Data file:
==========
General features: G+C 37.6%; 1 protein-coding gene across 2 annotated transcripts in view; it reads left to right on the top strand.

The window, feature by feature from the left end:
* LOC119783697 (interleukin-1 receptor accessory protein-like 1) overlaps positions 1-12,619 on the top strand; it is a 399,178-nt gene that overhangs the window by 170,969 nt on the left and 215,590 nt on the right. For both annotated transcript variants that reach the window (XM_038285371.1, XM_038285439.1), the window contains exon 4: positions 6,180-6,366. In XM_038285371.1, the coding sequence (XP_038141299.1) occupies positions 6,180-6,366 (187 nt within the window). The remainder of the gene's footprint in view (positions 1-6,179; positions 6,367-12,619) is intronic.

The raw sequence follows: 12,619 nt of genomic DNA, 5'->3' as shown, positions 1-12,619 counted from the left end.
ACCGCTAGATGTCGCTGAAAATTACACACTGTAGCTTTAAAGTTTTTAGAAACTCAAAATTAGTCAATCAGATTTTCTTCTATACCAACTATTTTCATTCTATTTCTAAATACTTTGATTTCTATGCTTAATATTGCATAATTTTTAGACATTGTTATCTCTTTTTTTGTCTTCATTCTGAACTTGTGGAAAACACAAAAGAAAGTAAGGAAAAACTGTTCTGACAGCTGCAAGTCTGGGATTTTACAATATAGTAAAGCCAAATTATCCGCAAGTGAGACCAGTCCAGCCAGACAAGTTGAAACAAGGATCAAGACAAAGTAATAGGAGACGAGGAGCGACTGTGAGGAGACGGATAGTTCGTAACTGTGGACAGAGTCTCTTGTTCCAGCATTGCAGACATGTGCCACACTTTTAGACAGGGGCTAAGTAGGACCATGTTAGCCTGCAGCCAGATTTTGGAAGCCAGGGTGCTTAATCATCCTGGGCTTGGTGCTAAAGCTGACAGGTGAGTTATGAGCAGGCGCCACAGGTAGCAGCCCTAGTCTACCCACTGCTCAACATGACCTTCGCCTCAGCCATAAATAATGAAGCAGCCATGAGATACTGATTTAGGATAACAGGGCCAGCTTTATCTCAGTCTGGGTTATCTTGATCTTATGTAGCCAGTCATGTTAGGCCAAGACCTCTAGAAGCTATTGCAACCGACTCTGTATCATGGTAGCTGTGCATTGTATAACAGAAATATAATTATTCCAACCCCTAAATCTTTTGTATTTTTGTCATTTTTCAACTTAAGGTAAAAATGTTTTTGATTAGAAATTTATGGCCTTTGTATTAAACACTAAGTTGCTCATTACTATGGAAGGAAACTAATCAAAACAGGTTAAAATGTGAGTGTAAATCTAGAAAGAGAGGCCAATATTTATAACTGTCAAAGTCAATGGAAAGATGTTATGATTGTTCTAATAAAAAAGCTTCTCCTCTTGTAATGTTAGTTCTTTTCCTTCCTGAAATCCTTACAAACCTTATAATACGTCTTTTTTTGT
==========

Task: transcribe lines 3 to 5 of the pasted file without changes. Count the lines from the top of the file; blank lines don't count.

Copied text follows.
* LOC119783697 (interleukin-1 receptor accessory protein-like 1) overlaps positions 1-12,619 on the top strand; it is a 399,178-nt gene that overhangs the window by 170,969 nt on the left and 215,590 nt on the right. For both annotated transcript variants that reach the window (XM_038285371.1, XM_038285439.1), the window contains exon 4: positions 6,180-6,366. In XM_038285371.1, the coding sequence (XP_038141299.1) occupies positions 6,180-6,366 (187 nt within the window). The remainder of the gene's footprint in view (positions 1-6,179; positions 6,367-12,619) is intronic.

The raw sequence follows: 12,619 nt of genomic DNA, 5'->3' as shown, positions 1-12,619 counted from the left end.
ACCGCTAGATGTCGCTGAAAATTACACACTGTAGCTTTAAAGTTTTTAGAAACTCAAAATTAGTCAATCAGATTTTCTTCTATACCAACTATTTTCATTCTATTTCTAAATACTTTGATTTCTATGCTTAATATTGCATAATTTTTAGACATTGTTATCTCTTTTTTTGTCTTCATTCTGAACTTGTGGAAAACACAAAAGAAAGTAAGGAAAAACTGTTCTGACAGCTGCAAGTCTGGGATTTTACAATATAGTAAAGCCAAATTATCCGCAAGTGAGACCAGTCCAGCCAGACAAGTTGAAACAAGGATCAAGACAAAGTAATAGGAGACGAGGAGCGACTGTGAGGAGACGGATAGTTCGTAACTGTGGACAGAGTCTCTTGTTCCAGCATTGCAGACATGTGCCACACTTTTAGACAGGGGCTAAGTAGGACCATGTTAGCCTGCAGCCAGATTTTGGAAGCCAGGGTGCTTAATCATCCTGGGCTTGGTGCTAAAGCTGACAGGTGAGTTATGAGCAGGCGCCACAGGTAGCAGCCCTAGTCTACCCACTGCTCAACATGACCTTCGCCTCAGCCATAAATAATGAAGCAGCCATGAGATACTGATTTAGGATAACAGGGCCAGCTTTATCTCAGTCTGGGTTATCTTGATCTTATGTAGCCAGTCATGTTAGGCCAAGACCTCTAGAAGCTATTGCAACCGACTCTGTATCATGGTAGCTGTGCATTGTATAACAGAAATATAATTATTCCAACCCCTAAATCTTTTGTATTTTTGTCATTTTTCAACTTAAGGTAAAAATGTTTTTGATTAGAAATTTATGGCCTTTGTATTAAACACTAAGTTGCTCATTACTATGGAAGGAAACTAATCAAAACAGGTTAAAATGTGAGTGTAAATCTAGAAAGAGAGGCCAATATTTATAACTGTCAAAGTCAATGGAAAGATGTTATGATTGTTCTAATAAAAAAGCTTCTCCTCTTGTAATGTTAGTTCTTTTCCTTCCTGAAATCCTTACAAACCTTATAATACGTCTTTTTTTGT